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A person's break-even point for the Canada Pension Plan depends on several factors.VectorMine/iStockPhoto / Getty Images

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This is the latest article in our series, Planning for the CPP, in which Globe Advisor explores the decisions behind when to take CPP benefits and reviews different aspects of the beloved and often-debated government-sponsored pension plan.

While deciding when to start taking Canada Pension Plan (CPP) benefits, many Canadians cite their “break-even age.” The calculation, also known as the crossover point, is the age at which the cumulative amount from taking your CPP benefits later – and receiving a higher monthly payment – catches up with the lower monthly payments received when starting CPP earlier.

Canadians then need to guesstimate if they’ll live beyond that age.

For example, if a person’s break-even age is 75 and they don’t expect to live that long, they could be better off taking CPP benefits at 60, according to one break-even calculation. However, if they expect to live past 75, they might be better off taking CPP benefits at 65.

While the math can seem enlightening, some retirement planning experts say it shouldn’t be the only factor used when determining the right time to start taking your CPP benefits. Other considerations include additional sources of retirement income, potential cost-of-living increases, your health and, perhaps most importantly, how long you’ll live – which is unknown and could be longer than expected.

Bonnie-Jeanne MacDonald, director of financial security research for the National Institute on Ageing at Toronto Metropolitan University, says people like to use the break-even age analysis because it makes them feel like they’re getting value for their money. In this case, the money is the CPP contributions they made during their working lives.

However, she believes the break-even age is misleading because it can influence people to take their pension early without considering what could happen if they live longer.

“It gets people to focus on the risk of dying early instead of the possibility of living longer and being financially vulnerable. That’s the risk people should be thinking about,” says Ms. MacDonald, who is based in Halifax.

She describes it as a “mental gamble” that can impact someone’s financial security in retirement negatively.

“Bad things happening in the future are hard to understand and easy to ignore,” Ms. MacDonald says.

She encourages advisors and investors to move away from talking about the break-even age and instead review the full financial implications around CPP timing and other retirement income.

Rising cost of living is also a factor

Fred Vettese, the former chief actuary of Morneau Shepell and author of several retirement books in Toronto, agrees that too many Canadians focus on the possibility of dying younger when they’ll likely live longer.

“They’re worried about the risk of looking foolish if they die young when they should be worrying about the risks that they’ll live beyond their break-even age,” he says.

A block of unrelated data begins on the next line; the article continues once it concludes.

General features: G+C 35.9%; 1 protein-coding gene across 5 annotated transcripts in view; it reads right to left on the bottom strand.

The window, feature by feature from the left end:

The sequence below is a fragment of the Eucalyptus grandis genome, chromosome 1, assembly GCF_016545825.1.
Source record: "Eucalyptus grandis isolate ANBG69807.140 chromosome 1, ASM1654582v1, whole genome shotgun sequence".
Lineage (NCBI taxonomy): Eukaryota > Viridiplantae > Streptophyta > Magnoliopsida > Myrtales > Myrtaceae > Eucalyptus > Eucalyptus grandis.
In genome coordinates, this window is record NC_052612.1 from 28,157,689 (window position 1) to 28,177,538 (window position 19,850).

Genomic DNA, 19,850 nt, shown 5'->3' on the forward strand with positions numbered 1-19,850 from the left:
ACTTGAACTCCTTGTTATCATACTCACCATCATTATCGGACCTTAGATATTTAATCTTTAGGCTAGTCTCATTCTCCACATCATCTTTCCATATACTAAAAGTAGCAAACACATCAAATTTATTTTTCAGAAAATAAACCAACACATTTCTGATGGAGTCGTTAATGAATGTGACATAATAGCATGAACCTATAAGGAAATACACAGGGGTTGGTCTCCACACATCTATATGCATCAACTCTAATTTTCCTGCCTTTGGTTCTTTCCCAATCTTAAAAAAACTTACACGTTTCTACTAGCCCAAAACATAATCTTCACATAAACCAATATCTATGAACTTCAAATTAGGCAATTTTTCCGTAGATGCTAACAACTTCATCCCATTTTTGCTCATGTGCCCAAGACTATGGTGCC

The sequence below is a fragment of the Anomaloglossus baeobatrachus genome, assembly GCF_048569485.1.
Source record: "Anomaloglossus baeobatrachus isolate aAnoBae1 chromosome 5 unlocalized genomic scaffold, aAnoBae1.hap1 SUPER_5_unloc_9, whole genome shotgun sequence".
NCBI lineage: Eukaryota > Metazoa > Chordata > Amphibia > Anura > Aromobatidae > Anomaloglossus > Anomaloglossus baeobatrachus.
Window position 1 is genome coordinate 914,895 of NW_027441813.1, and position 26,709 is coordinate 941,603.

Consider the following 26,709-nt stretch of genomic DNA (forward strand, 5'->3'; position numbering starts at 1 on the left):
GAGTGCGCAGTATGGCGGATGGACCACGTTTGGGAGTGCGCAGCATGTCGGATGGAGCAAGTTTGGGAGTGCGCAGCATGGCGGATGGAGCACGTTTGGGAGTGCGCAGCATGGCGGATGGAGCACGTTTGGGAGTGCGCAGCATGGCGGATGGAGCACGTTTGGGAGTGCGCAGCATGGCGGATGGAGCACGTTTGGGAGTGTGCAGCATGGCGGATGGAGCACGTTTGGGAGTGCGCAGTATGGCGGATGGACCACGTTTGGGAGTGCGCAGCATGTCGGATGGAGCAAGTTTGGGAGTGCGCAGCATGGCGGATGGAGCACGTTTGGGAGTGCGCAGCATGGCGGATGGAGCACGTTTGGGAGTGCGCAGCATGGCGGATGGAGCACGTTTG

Mr. Vettese says the break-even age is only really useful for people who need to take their CPP benefits sooner rather than later, either because they need the income in their 60s or have health issues and possibly a lower life expectancy.

Canadians who can wait for their CPP also need to consider the rising cost of living, which has had a huge impact on retirees in the past few years.

“When you have massive inflation, you want as much of your income to be as inflation-protected as possible – and that means CPP and [Old Age Security],” he says, noting that CPP benefits are indexed to inflation and the income is guaranteed for life.

Too often, Canadians take their CPP benefits early to avoid spending their other retirement savings, which Mr. Vettese doesn’t see as a good strategy.

“I’m not telling people not to spend their money; just don’t spend your CPP dollars first if you don’t have to,” he says. “That’s the problem; nobody wants to draw down their savings.

“More people need to look at the strategy that’s going to give them more income for life and put them in better shape if they do live well into their 80s and 90s,” Mr. Vettese adds. “That’s the question people ask without getting into the minutia. And that’s what they have actuaries and financial advisors for.”

No single rule for CPP planning

Daryl Diamond, chief retirement income strategist at Dynamic Funds in Winnipeg, says relying on the break-even age calculation is also problematic because it doesn’t consider other assets people have for retirement. Those with registered and non-registered assets and other pension plans need to determine whether it’s better to draw from those funds first, their CPP, or a combination of both.

“It’s not just about receiving the CPP early and getting less or receiving it later and getting more. It’s about how these various income streams best fit the situation of the individual retiree,” he says.

Retirees also need to consider the “time value of money,” Mr. Diamond says, referring to the potential benefit of receiving a sum of money now rather than later. That can apply to CPP or other income streams. For instance, depending on how the markets perform, you might see higher returns by withdrawing from a registered retirement savings plan and leaving your CPP until 70, or vice versa.

“So, there are other factors involved: money you don’t have to use and the future value of money,” says Mr. Diamond, the author of a handful of retirement planning books.

“It also depends on whether you plan to leave money to beneficiaries,” he adds. “As you can see, there’s no one rule that applies to everyone when it comes to financial issues and retirement income planning.”

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